Gaming Nostalgia: Dizzy

Following it’s release the first Dizzy game – Dizzy: The Ultimate Cartoon Adventure – was so popular that it lead to a full franchise which became one of the most successful European computer game brands of the 1980′s. This is my first article in a series exploring the games that have had the biggest impact on me since I first started gaming over 20 years ago.

In this current console generation it is common to have large development teams working non-stop for two or more years to produce the games that you will then spend your evenings or weekends playing. However it didn’t always used to be this way. In-fact the culture that we are now seeing with some mobile games is how console games were originally being developed.

Just over 25 years ago the Oliver Twins were developing game after game whilst working from a bedroom in their parent’s house. They were often working 18 hour days but their enthusiasm for what they were doing and the continual demand for more games kept them going. In 1986 the twins started developing games for a new company called Codemasters who are now one of the longest surviving British developers.

A year later  (1987 – coincidentally the year I was born) the Oliver Twins came up with their idea for Dizzy. The design of the character (an egg) was chosen primarily because they needed a simple character model so that they could rotate it (without distortion) using their graphics package.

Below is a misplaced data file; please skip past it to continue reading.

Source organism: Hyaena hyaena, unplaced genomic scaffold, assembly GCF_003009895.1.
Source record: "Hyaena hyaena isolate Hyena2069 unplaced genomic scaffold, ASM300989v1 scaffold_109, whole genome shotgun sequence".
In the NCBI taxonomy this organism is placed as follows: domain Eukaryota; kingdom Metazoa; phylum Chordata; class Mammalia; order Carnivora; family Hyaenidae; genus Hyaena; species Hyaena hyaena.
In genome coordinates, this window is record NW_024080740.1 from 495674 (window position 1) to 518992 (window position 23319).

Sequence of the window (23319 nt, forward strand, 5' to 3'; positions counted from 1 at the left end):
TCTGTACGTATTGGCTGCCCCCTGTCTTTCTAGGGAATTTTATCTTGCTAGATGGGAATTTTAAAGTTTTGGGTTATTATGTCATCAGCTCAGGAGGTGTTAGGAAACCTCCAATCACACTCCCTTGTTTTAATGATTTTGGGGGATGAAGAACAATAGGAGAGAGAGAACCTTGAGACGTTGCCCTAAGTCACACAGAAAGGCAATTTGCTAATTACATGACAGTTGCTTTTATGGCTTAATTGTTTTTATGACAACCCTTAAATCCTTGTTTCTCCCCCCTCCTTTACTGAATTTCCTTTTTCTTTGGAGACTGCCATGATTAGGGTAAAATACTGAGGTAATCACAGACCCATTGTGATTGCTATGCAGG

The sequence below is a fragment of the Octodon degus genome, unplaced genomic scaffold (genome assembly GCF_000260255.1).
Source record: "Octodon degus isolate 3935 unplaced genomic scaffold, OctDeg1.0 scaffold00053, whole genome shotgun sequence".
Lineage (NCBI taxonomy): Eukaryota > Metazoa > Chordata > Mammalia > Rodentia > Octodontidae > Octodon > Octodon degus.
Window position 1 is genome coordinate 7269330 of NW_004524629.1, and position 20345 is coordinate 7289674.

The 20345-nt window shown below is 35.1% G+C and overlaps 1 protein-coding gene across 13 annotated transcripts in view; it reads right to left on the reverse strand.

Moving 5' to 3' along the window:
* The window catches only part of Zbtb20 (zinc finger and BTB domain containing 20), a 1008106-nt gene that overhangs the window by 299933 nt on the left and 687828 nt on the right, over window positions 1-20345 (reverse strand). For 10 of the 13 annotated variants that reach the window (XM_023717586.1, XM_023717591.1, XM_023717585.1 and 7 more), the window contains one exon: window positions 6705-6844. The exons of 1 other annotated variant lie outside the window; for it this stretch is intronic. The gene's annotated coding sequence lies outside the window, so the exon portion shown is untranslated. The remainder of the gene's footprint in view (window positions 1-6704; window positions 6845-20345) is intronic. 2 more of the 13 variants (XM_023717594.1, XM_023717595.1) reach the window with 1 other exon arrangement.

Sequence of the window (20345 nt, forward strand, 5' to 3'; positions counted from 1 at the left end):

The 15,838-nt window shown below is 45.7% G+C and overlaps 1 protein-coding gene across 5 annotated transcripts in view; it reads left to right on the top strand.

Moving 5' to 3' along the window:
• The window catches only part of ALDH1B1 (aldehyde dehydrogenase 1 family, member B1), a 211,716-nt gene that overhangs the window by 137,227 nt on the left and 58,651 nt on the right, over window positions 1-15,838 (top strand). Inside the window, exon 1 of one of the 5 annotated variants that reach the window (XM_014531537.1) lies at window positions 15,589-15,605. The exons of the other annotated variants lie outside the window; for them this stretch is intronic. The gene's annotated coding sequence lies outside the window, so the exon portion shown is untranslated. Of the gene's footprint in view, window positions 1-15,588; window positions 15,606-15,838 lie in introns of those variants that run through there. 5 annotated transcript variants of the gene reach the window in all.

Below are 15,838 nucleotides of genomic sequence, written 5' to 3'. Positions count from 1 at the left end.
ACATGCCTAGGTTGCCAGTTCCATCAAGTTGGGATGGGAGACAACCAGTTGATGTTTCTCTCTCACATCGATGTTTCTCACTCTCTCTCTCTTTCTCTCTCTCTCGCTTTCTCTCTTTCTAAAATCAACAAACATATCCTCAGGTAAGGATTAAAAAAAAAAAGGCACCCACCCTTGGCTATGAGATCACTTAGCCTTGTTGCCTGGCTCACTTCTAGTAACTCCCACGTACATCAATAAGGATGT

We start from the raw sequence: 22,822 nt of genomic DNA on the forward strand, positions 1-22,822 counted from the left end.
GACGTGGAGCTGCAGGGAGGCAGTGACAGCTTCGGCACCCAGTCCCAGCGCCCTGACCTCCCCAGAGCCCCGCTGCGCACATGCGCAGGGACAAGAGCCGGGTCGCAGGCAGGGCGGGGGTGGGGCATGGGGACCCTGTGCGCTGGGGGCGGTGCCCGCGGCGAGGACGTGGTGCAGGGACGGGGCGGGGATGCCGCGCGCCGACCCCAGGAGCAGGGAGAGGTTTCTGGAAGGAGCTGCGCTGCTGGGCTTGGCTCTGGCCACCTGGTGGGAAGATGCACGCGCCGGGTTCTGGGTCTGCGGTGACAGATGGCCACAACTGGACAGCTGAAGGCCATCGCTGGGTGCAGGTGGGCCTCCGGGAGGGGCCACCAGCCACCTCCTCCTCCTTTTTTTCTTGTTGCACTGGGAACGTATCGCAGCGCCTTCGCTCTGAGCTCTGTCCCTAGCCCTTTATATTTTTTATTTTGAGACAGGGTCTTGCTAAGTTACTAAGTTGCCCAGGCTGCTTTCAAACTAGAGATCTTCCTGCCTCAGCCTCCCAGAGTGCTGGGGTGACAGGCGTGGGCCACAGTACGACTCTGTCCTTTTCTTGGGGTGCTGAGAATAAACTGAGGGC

For those unfamiliar with the Dizzy games, they were platforming games (excluding the spin-offs), with puzzle solving and plenty of head scratching. Dizzy was one of the first games I played (alongside Postman Pat – I was only a few years old) and it helped kick-start my love for platforming/adventure games.

In games today there are certain features expected such as automatic checkpoints and being able to save your progress manually. However this was not possible in the days of Dizzy. This meant having to play through the games in a single sitting and resulted in deaths much more punishing than they are today.

A standout memory of mine from the Dizzy games is of my sister (who wasn’t much of a gamer) who had managed to get to the end of one of the games only to be told to go back and collect all the cherries. Soon after she met her demise at the hands (or rather wings) of a bat. Suffice to say she didn’t play that game again.

Last year, one of the Dizzy games (Prince of the Yolkfolk) received a facelift which was released on Android and iOS. If this article has piqued your interest then I would heavily recommend getting the game and seeing what you think. The controls can be a little clunky and it definitely runs smoother on tablets rather than phones but it was great being able to play a pretty faithful recreation of the original Prince of the Yolkfolk.

Otherwise there are countless fan tribute games that have been created, so that the original Dizzy’s can still be enjoyed by people today.

The Oliver Twins were incredibly influential in their gaming generation, today’s equivalent of Bleszinki (Gears of War) or Kojima (Metal Gear Solid). Adventure/Puzzle games are starting to make a mini return with the likes of Ron Gilbert and others experimenting with the crowd funding service KickStarter. Let’s hope this is a sign of a resurgence in Adventure gaming.

This is the first of a series of articles where I’ll be exploring the games that had the biggest impact on me since I first started gaming over 20 years ago.

Do you have any fond memories of Dizzy? What were the most influential games that you played? Comment below and let me know!

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